A "Church Kid" Learns to Integrate Biology and Theology

Meeting Johanna was an answer to prayer. She and her sister asked me to help them start an after school Bible study just moments after I fervently prayed asking God to show me how I could support the faith of students on campus. At that time, Johanna was a freshman at Punahou School. Throughout her high school experience, I had the privilege to see her grow in Christian leadership at the school. She started as a timid Bible study participant and ended up leading the group as she became more confident. She also became involved in leadership of the YoungLife club I advised.
We spent a lot of time together outside of school, through YoungLife activities such as surfing, camping and hiking. There were ample opportunities to get to know each other better as fellow believers in Christ.
Johanna often asked me about how I integrate my love of science with my passion for Jesus. When I was working with Chaplain Joshua Hayashi on the Author of Life films, we asked her to give us feedback on the films and the leader’s guides. Through being involved in our project, she was able, for the first time, to see that not only are science and Christian faith compatible, but also they can complement each other. What could be more natural for a young Christian than to rejoice in her Creator as she wonders at the complexity of cells under a microscope or at the vastness of the universe through a telescope? I am confident that Johanna will thrive in college with the assurance that there is no subject she could study that would challenge her faith.
At a recent school chapel service, Johanna was given the opportunity to read from a paper she had written for an English class, about her journey toward reconciling faith and science. The talk was well received and sparked many conversations with both students and faculty on campus. This important integration of a student’s faith and academic life is exactly why Josh and I created The Author of Life project. We want to empower students of faith to not only keep their faith, but to deepen their faith as they study God’s creation through science. Johanna’s talk was evidence for us that this is truly possible.
Below is Johanna’s chapel talk, reproduced with her permission:
I grew up as a “church kid.” I aligned with the common stereotype—a model child who followed the rulebook of my Christian parents. I memorized the names of all sixty-six books of the Bible, heard the Genesis creation story countless times, and sat quietly in the front seat of the chapel. Being raised in a strong, spiritually-oriented family is a blessing, as it assured that I was rooted in the foundation of the Word of God. Yet, it can be a curse to be so immersed in a spiritually-focused environment. While I believed that my words, attitude, and actions were a reflection of my own faith, the truth was that very little of my faith was truly mine.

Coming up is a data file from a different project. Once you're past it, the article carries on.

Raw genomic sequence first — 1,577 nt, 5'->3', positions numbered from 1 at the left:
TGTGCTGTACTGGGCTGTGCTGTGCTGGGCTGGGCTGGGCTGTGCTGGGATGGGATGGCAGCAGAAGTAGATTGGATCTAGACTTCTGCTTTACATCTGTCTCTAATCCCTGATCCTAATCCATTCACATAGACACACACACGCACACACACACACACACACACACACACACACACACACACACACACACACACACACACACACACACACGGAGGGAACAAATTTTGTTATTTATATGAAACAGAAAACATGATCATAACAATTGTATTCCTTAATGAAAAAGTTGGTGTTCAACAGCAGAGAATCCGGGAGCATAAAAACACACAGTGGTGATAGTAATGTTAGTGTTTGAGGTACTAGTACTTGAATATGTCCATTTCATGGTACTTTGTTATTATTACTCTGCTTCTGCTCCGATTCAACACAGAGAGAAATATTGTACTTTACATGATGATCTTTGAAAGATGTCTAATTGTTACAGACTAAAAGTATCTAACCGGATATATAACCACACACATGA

Living in a moral and spiritual fishbowl, I grew up thinking that the spiritual world and everything else were completely separate; I assumed I could not make any connection between the two of them. I separated what I learned in school from what I learned in church because I thought it was impossible to live according to what the church required of me from Monday to Saturday. In biology class, I learned that evolution is the unifying theme of life, yet in church I learned that God created the universe in six days. How was I to believe in both creation in six literal days and evolution? My answer was to separate the world of science from the world of faith.
This was the near perfect solution. The conflict between my faith and the various views of origin was reconciled, but on a larger scale, I lost sight of what was really important: Jesus. Everything changed for me through a Bible study where I learned to acknowledge that I was made in the image of Jesus, who was theology and biology integrated. The Holy Spirit showed me that through the lens of faith, science is evidence of the very process God used to create the universe. It is without a doubt that God is the orchestrator of the selection and mutations that make things perfectly suited to the world's ever-changing environment. I believe that evolution is not heresy, but the process of designing God's creative world.
Faith is the beautiful process of constantly pursuing a closer relationship with Jesus. I no longer feel the same conflict of the external and the internal. I am still "that church kid", but that's okay. The conflicts that I encounter now between the "real" world and my faith are areas I will continue to explore, rather than view as stumbling blocks or wholly separate spheres.